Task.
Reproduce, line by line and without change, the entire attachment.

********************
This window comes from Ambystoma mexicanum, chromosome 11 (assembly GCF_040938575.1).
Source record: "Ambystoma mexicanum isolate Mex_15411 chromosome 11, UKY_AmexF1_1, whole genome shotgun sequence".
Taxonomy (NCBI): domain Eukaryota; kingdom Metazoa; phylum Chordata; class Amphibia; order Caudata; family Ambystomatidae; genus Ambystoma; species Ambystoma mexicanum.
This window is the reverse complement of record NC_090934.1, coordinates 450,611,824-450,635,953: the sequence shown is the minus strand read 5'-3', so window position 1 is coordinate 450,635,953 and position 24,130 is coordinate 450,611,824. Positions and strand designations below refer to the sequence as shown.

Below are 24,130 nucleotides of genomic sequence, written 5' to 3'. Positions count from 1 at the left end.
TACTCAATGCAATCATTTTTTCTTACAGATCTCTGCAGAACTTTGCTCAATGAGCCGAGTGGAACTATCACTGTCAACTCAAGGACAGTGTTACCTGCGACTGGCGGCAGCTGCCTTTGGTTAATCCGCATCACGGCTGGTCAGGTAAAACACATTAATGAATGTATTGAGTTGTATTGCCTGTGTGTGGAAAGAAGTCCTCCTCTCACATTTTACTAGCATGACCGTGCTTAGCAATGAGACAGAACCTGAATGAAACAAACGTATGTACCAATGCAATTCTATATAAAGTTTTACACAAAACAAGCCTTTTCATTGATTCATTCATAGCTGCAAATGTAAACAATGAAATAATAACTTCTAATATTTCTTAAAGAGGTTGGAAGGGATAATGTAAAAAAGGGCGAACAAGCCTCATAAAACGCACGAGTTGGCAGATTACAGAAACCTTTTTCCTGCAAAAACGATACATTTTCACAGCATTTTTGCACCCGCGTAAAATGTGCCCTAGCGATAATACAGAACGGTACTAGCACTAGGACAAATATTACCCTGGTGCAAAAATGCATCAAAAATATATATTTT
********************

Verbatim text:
This window comes from Ambystoma mexicanum, chromosome 11 (assembly GCF_040938575.1).
Source record: "Ambystoma mexicanum isolate Mex_15411 chromosome 11, UKY_AmexF1_1, whole genome shotgun sequence".
Taxonomy (NCBI): domain Eukaryota; kingdom Metazoa; phylum Chordata; class Amphibia; order Caudata; family Ambystomatidae; genus Ambystoma; species Ambystoma mexicanum.
This window is the reverse complement of record NC_090934.1, coordinates 450,611,824-450,635,953: the sequence shown is the minus strand read 5'-3', so window position 1 is coordinate 450,635,953 and position 24,130 is coordinate 450,611,824. Positions and strand designations below refer to the sequence as shown.

Below are 24,130 nucleotides of genomic sequence, written 5' to 3'. Positions count from 1 at the left end.
TACTCAATGCAATCATTTTTTCTTACAGATCTCTGCAGAACTTTGCTCAATGAGCCGAGTGGAACTATCACTGTCAACTCAAGGACAGTGTTACCTGCGACTGGCGGCAGCTGCCTTTGGTTAATCCGCATCACGGCTGGTCAGGTAAAACACATTAATGAATGTATTGAGTTGTATTGCCTGTGTGTGGAAAGAAGTCCTCCTCTCACATTTTACTAGCATGACCGTGCTTAGCAATGAGACAGAACCTGAATGAAACAAACGTATGTACCAATGCAATTCTATATAAAGTTTTACACAAAACAAGCCTTTTCATTGATTCATTCATAGCTGCAAATGTAAACAATGAAATAATAACTTCTAATATTTCTTAAAGAGGTTGGAAGGGATAATGTAAAAAAGGGCGAACAAGCCTCATAAAACGCACGAGTTGGCAGATTACAGAAACCTTTTTCCTGCAAAAACGATACATTTTCACAGCATTTTTGCACCCGCGTAAAATGTGCCCTAGCGATAATACAGAACGGTACTAGCACTAGGACAAATATTACCCTGGTGCAAAAATGCATCAAAAATATATATTTT